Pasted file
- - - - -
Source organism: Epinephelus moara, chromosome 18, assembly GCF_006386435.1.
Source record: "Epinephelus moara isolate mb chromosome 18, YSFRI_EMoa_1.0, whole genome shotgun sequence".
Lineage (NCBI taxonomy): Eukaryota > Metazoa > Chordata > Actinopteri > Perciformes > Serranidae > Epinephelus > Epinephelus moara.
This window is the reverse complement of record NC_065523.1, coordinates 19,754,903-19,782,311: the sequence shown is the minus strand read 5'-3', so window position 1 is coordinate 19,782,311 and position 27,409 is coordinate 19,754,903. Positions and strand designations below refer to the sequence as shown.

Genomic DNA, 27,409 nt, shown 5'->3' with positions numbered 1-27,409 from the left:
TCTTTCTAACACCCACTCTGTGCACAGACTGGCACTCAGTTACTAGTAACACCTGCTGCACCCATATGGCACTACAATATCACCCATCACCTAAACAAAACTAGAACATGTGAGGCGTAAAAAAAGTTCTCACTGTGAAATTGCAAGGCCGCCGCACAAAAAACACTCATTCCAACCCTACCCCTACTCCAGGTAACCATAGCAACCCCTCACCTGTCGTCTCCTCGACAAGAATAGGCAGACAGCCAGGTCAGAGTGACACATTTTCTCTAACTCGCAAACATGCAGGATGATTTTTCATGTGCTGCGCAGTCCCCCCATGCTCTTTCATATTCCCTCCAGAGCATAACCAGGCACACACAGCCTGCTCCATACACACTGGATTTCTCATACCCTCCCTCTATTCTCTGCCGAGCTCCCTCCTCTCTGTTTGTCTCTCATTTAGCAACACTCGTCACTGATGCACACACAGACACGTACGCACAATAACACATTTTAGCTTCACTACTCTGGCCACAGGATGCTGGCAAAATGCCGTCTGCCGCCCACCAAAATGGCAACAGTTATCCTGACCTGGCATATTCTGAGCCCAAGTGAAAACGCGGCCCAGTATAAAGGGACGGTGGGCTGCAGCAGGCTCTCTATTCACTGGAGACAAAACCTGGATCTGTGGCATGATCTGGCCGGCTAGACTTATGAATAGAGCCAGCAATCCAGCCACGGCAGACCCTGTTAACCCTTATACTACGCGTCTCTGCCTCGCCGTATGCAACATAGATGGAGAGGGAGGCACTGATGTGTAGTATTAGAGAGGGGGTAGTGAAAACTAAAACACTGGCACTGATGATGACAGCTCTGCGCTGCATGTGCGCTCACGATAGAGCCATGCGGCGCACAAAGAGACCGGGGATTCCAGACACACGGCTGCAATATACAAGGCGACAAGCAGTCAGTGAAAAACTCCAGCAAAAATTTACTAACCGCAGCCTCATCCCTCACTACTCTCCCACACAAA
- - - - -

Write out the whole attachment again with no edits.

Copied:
Source organism: Epinephelus moara, chromosome 18, assembly GCF_006386435.1.
Source record: "Epinephelus moara isolate mb chromosome 18, YSFRI_EMoa_1.0, whole genome shotgun sequence".
Lineage (NCBI taxonomy): Eukaryota > Metazoa > Chordata > Actinopteri > Perciformes > Serranidae > Epinephelus > Epinephelus moara.
This window is the reverse complement of record NC_065523.1, coordinates 19,754,903-19,782,311: the sequence shown is the minus strand read 5'-3', so window position 1 is coordinate 19,782,311 and position 27,409 is coordinate 19,754,903. Positions and strand designations below refer to the sequence as shown.

Genomic DNA, 27,409 nt, shown 5'->3' with positions numbered 1-27,409 from the left:
TCTTTCTAACACCCACTCTGTGCACAGACTGGCACTCAGTTACTAGTAACACCTGCTGCACCCATATGGCACTACAATATCACCCATCACCTAAACAAAACTAGAACATGTGAGGCGTAAAAAAAGTTCTCACTGTGAAATTGCAAGGCCGCCGCACAAAAAACACTCATTCCAACCCTACCCCTACTCCAGGTAACCATAGCAACCCCTCACCTGTCGTCTCCTCGACAAGAATAGGCAGACAGCCAGGTCAGAGTGACACATTTTCTCTAACTCGCAAACATGCAGGATGATTTTTCATGTGCTGCGCAGTCCCCCCATGCTCTTTCATATTCCCTCCAGAGCATAACCAGGCACACACAGCCTGCTCCATACACACTGGATTTCTCATACCCTCCCTCTATTCTCTGCCGAGCTCCCTCCTCTCTGTTTGTCTCTCATTTAGCAACACTCGTCACTGATGCACACACAGACACGTACGCACAATAACACATTTTAGCTTCACTACTCTGGCCACAGGATGCTGGCAAAATGCCGTCTGCCGCCCACCAAAATGGCAACAGTTATCCTGACCTGGCATATTCTGAGCCCAAGTGAAAACGCGGCCCAGTATAAAGGGACGGTGGGCTGCAGCAGGCTCTCTATTCACTGGAGACAAAACCTGGATCTGTGGCATGATCTGGCCGGCTAGACTTATGAATAGAGCCAGCAATCCAGCCACGGCAGACCCTGTTAACCCTTATACTACGCGTCTCTGCCTCGCCGTATGCAACATAGATGGAGAGGGAGGCACTGATGTGTAGTATTAGAGAGGGGGTAGTGAAAACTAAAACACTGGCACTGATGATGACAGCTCTGCGCTGCATGTGCGCTCACGATAGAGCCATGCGGCGCACAAAGAGACCGGGGATTCCAGACACACGGCTGCAATATACAAGGCGACAAGCAGTCAGTGAAAAACTCCAGCAAAAATTTACTAACCGCAGCCTCATCCCTCACTACTCTCCCACACAAA